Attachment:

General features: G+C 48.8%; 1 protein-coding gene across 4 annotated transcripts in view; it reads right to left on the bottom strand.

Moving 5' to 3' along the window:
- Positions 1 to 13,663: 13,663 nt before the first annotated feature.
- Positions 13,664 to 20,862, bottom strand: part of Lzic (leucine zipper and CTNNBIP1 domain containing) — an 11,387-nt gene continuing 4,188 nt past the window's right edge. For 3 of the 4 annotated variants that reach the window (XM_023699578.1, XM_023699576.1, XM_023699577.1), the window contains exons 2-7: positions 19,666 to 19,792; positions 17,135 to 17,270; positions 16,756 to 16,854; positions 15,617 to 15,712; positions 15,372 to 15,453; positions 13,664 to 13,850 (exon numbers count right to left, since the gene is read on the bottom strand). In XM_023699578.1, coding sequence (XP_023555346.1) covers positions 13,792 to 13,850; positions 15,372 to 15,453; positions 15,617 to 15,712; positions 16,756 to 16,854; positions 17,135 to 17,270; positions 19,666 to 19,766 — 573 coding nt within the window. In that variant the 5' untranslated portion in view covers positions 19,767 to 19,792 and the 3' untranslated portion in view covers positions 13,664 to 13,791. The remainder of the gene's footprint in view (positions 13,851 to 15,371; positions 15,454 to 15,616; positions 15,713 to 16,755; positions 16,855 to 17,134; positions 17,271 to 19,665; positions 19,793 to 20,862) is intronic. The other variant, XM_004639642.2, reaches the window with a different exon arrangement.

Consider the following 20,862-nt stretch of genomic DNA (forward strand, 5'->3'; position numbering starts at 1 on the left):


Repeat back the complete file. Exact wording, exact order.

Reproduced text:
General features: G+C 48.8%; 1 protein-coding gene across 4 annotated transcripts in view; it reads right to left on the bottom strand.

Moving 5' to 3' along the window:
- Positions 1 to 13,663: 13,663 nt before the first annotated feature.
- Positions 13,664 to 20,862, bottom strand: part of Lzic (leucine zipper and CTNNBIP1 domain containing) — an 11,387-nt gene continuing 4,188 nt past the window's right edge. For 3 of the 4 annotated variants that reach the window (XM_023699578.1, XM_023699576.1, XM_023699577.1), the window contains exons 2-7: positions 19,666 to 19,792; positions 17,135 to 17,270; positions 16,756 to 16,854; positions 15,617 to 15,712; positions 15,372 to 15,453; positions 13,664 to 13,850 (exon numbers count right to left, since the gene is read on the bottom strand). In XM_023699578.1, coding sequence (XP_023555346.1) covers positions 13,792 to 13,850; positions 15,372 to 15,453; positions 15,617 to 15,712; positions 16,756 to 16,854; positions 17,135 to 17,270; positions 19,666 to 19,766 — 573 coding nt within the window. In that variant the 5' untranslated portion in view covers positions 19,767 to 19,792 and the 3' untranslated portion in view covers positions 13,664 to 13,791. The remainder of the gene's footprint in view (positions 13,851 to 15,371; positions 15,454 to 15,616; positions 15,713 to 16,755; positions 16,855 to 17,134; positions 17,271 to 19,665; positions 19,793 to 20,862) is intronic. The other variant, XM_004639642.2, reaches the window with a different exon arrangement.

Consider the following 20,862-nt stretch of genomic DNA (forward strand, 5'->3'; position numbering starts at 1 on the left):